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AB0586 Predictors of Interstitial Lung Disease in 79 Patients with Mixed Connective Tissue Disease
  1. A. Felis-Giemza1,
  2. E. Kontny2,
  3. E. Haładyj1,
  4. K. Walkiewicz-Pielaszek3,
  5. Z. Czuszyńska4,
  6. Z. Zdrojewski4,
  7. A. Paradowska-Gorycka5,
  8. M. Olesińska1
  1. 1Connective Tissue Disease Department
  2. 2Department of Pathophysiology and Immunology
  3. 3Department of Rheumatology, National Institute of Geriatrics, Rheumatology and Rehabilitation, Warsaw Poland, Warszawa
  4. 4Clinic of Internal Medicine, Connective Tissue Disease&Geriatrics, Medical University of Gdansk, Gdansk
  5. 5Biochemistry and Molecular Biology, National Institute of Geriatrics, Rheumatology and Rehabilitation, Warsaw Poland, Warszawa, Poland

Abstract

Background Interstitial lung disease (ILD) is a common complication of various connective tissue diseases, like scleroderma, polymyositis or mixed connective tissue disease (MCTD). The development of ILD is in many cases asymptomatic, although autopsy found lesions typical for the ILD in 90–100% [1]. In the case of MCTD ILD is the most common pulmonary involvement with incidence of 47,1% (active form- 66% of them) and its severe type - progressive fibrosis characterize 20.8% after 4.2 years mortality rate [2].

Objectives The aim of the study was to estimate the prevalence of ILD and pulmonary fibrosis in a cohort of MCTD patients, and to identify clinical and immunological predictors of this complication.

Methods The study included 79 patients (the median age =44 years, 83.5% of women), who fulfilled Alarcon-Segovia and Kasukawa sets of criteria for MCTD.

Clinical features of MCTD, autoantibody profile and serum cytokine (IL-1, IL-10, IL-21, IL-23, TNFα, IFNγ, VEGF) concentrations were assessed. Screening chest X-ray, and if needed pulmonary function tests and high resolution computed tomography (HRCT) were performed additionally.

ILD was defined as active, reversible interstitial lung disease with symptoms such as dyspnoea and dry cough, proven radiologically by presence of interstitial lesions in X-ray or ground-glass opacity in HRCT ± decrease in pulmonary function tests by 10% in forced vital capacity (FVC) or diffusing capacity of the lungs for carbon monoxide (DLCO).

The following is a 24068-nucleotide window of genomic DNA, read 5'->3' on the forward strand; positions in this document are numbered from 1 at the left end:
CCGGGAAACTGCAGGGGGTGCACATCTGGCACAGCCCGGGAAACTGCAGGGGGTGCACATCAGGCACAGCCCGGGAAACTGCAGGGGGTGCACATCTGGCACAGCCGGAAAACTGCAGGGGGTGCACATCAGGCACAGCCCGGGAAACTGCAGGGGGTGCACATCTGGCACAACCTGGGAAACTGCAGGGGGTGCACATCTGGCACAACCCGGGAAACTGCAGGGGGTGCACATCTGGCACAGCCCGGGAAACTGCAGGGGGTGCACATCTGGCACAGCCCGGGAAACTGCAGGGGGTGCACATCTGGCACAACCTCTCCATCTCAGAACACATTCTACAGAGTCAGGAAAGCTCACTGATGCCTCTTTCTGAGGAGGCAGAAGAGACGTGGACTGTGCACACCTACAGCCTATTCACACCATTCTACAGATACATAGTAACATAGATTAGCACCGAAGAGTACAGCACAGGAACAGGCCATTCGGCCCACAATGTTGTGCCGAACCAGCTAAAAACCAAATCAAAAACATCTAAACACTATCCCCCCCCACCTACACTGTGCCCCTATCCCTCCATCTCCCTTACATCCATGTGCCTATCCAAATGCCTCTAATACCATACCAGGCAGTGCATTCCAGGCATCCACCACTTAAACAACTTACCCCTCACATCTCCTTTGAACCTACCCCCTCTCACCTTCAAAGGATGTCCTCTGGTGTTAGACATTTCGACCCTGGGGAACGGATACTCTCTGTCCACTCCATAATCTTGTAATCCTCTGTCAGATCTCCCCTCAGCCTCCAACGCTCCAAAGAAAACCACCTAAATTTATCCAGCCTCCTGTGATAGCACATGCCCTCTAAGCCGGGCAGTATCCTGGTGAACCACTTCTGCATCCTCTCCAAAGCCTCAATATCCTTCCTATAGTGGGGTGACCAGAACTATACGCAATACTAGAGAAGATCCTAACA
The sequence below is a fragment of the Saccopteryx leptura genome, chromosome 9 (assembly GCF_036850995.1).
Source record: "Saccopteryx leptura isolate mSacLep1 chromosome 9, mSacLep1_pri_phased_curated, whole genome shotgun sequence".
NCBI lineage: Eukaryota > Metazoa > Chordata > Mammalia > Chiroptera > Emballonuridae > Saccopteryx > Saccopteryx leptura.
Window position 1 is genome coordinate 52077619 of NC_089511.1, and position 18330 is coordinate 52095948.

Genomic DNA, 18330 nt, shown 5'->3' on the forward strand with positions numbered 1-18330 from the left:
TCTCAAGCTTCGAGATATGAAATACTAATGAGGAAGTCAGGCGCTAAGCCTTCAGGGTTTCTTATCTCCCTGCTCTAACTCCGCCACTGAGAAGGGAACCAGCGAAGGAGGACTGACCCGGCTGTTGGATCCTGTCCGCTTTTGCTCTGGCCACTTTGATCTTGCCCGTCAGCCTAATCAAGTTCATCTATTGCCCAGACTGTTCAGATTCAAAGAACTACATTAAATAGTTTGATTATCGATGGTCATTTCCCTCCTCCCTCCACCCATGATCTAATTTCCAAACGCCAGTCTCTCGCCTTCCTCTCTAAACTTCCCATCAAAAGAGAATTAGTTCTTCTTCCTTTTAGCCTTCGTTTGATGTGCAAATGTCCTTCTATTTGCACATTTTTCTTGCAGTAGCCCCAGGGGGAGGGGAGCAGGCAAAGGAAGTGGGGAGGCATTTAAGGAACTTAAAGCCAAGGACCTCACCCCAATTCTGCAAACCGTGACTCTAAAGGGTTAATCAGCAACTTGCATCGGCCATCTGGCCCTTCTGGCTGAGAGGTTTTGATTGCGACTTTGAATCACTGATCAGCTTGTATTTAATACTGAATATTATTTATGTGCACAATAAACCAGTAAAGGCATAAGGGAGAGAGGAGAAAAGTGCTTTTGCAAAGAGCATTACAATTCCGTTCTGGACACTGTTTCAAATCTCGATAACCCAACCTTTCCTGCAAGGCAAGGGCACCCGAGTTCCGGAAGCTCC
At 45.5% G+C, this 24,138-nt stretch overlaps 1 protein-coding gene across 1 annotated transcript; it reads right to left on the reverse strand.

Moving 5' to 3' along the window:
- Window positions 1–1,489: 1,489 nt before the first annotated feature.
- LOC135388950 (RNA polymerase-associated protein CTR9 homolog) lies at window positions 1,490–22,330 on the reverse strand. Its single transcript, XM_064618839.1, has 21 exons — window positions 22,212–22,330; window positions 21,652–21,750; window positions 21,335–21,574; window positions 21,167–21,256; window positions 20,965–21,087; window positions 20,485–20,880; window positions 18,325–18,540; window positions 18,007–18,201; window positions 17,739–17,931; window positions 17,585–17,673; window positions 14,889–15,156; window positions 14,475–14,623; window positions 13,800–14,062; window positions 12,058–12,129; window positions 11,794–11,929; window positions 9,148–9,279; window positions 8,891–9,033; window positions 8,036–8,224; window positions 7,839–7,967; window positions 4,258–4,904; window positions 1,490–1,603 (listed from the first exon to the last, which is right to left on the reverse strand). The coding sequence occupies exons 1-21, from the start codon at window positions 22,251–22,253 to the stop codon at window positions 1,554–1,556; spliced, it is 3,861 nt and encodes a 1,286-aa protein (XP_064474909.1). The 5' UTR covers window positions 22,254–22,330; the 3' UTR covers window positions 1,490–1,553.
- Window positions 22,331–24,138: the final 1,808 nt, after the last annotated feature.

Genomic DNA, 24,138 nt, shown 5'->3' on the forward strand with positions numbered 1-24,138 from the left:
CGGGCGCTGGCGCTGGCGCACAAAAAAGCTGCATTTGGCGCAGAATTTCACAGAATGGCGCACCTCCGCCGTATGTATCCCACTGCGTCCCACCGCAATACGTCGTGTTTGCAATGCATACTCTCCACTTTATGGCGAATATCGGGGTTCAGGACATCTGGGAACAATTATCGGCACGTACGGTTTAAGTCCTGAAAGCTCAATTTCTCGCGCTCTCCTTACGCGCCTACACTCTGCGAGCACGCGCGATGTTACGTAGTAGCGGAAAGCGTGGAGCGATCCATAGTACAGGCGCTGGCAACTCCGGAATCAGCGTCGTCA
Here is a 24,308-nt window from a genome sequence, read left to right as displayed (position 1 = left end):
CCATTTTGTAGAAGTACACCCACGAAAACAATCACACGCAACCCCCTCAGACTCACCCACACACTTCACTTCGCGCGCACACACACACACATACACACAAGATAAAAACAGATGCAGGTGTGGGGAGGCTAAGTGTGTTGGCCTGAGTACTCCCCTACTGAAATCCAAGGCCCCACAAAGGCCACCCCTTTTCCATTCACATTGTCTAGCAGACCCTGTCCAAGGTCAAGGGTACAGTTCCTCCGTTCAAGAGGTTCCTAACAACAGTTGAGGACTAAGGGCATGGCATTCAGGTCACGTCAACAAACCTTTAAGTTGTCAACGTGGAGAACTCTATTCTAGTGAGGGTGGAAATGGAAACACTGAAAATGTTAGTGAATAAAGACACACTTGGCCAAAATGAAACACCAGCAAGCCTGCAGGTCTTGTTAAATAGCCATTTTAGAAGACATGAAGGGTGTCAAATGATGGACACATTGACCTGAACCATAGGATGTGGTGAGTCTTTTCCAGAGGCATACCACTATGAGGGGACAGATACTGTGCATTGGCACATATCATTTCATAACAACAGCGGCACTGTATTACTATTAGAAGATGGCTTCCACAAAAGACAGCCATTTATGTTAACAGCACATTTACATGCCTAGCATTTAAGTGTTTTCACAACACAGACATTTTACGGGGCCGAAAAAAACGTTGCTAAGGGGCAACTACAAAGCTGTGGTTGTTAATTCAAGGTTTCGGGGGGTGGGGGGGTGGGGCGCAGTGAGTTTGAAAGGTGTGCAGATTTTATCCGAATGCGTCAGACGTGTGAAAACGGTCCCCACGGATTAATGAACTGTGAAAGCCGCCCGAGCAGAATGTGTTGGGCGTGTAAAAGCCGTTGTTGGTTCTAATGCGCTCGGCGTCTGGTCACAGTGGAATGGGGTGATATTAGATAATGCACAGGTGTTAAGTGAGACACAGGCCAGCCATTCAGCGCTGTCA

Results ILD and pulmonary fibrosis were present in 19% of MCTD patients and this group was characterized by older age, longer disease duration, more frequent systemic damage, and higher disease activity comparing to the rest of study group. The most common findings among patients with ILD were abnormal FEV1 (80% vs 15,4%) and oesophageal involvement (4,4 vs 19,7%). Concomitance of pulmonary arterial hypertension (PAH) and ILD in MCTD were observed in only 2,5% of examined patients. Moreover, patients with ILD were less often positive for anti-SmB antibody than the ILD-free subjects (11.1 vs 37.7%), but similar cytokine concentrations was stated in both groups.

Conclusions In MCTD pulmonary involvement (ILD and/or pulmonary fibrosis) develops mostly in patients with long lasting, clinically severe disease, accompanied by low frequency of anti-SmB antibody presence.

  1. Sharp C, Dodds N, Mayers L, Millar AB, Gunawardena H, et al. The role of biologics in treatment of connective tissue disease-associated interstitial lung disease. Q. J. Med., 2015; doi:10.1093/qjmed/hcv007 [Epub ahead of print].

  2. Bryson T, Sundaram B, Khanna D, Kazerooni EA. Connective tissue disease-associated interstitial pneumonia and idiopathic interstitial pneumonia: similarity and difference. Semin. Ultrasound CT MRI., 2014;35:29–38.

Disclosure of Interest None declared

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